RightHand Robotics (RHR) was once again demonstrating its robotic piece-picking solution at its own booth, as well as at a number of partner booths. RHR is now partnering across a number of workflows. The Vecna partnership was of most interest to me, as a robotic piece picking solution on a collaborative autonomous robot is a potential game changing technology proposition for the warehouse. The RHR system has improved considerably over the last year, as well. Leif Jentoff, the company’s co-founder informed me that the software intelligence of its system is enabling the robots to pick 50 percent faster than they did last year. I knew that the software system uses machine learning to improve upon its processes. However, the source of these productivity improvements was unclear to me so I asked for clarification. It turns out that one source of improvement is the fact that the robots have a higher pick completion ratio, essentially a higher percentage of successful picks (less failed attempts), requiring less reattempts. The second source of productivity improvement is that the pick attempt time is shorter. Prior to pick attempts, the vision system engages in an analysis process and this process is now shorter due to a greater level of confidence from the labelled data. (the system is able to more easily exclude the extraneous data.) In my opinion, it is this software intelligence that differentiates the RightHand Robotics solution from other picking solutions.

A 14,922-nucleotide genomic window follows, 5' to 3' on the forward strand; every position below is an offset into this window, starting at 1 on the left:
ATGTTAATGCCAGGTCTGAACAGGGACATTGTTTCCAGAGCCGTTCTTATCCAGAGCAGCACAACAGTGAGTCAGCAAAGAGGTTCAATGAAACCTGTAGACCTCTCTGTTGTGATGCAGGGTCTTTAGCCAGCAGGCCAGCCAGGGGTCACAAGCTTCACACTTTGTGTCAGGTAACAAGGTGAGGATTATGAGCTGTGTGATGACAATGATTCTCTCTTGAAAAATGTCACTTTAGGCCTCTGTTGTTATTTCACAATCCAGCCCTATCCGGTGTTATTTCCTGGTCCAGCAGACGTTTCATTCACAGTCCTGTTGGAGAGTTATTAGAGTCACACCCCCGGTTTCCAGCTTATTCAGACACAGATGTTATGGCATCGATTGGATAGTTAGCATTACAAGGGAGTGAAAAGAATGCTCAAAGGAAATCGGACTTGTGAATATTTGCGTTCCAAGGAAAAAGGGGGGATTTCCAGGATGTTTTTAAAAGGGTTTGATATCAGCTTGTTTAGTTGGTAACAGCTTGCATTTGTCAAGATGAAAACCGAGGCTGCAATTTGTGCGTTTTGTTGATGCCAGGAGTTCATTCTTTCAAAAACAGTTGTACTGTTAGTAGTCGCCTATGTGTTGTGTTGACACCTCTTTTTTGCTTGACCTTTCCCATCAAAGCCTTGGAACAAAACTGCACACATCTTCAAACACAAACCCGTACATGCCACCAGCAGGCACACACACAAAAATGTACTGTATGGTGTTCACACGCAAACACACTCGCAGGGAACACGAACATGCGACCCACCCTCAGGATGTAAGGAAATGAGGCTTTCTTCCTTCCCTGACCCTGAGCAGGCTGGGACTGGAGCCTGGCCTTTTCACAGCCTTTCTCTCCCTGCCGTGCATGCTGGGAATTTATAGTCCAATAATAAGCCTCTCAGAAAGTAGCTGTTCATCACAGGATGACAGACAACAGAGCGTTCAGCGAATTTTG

Zebra Technologies is well-known for its ruggedized mobile computers and scanners. But the company’s technology offering expands well outside of this bailiwick. Last Year I wrote about its SmartPack Trailer solution that monitors dock door loading with 3D sensor and RGB camera technology and includes a software analytics application that is utilized by dock management. Last year it was utilized by FedEx at approximately 5000 dock doors. FedEx has since expanded the solution’s use to 1,000 dock doors. SmartPack has also been adopted by additional customers and it functionality has been extended to accommodate standard 52-foot trailers. Also, as an interesting use-case outside of the logistics realm, Zebra has partnered with the NFL and Wilson Sporting Goods to deploy RFID tags in NFL footballs and player uniforms to collect and analyze real-time location and movement data. The player movement data is useful for insights not just into the behavior of individual players, but it becomes especially powerful when combined with data from other players and other statistics. The addition of RFID tags to the footballs required deeper analysis, as the size, weight, and placement of the tags had to be designed to maintain the balance and function of the football. As any New England Patriots fan will tell you, the NFL takes the weight and pressure of its game day footballs very seriously!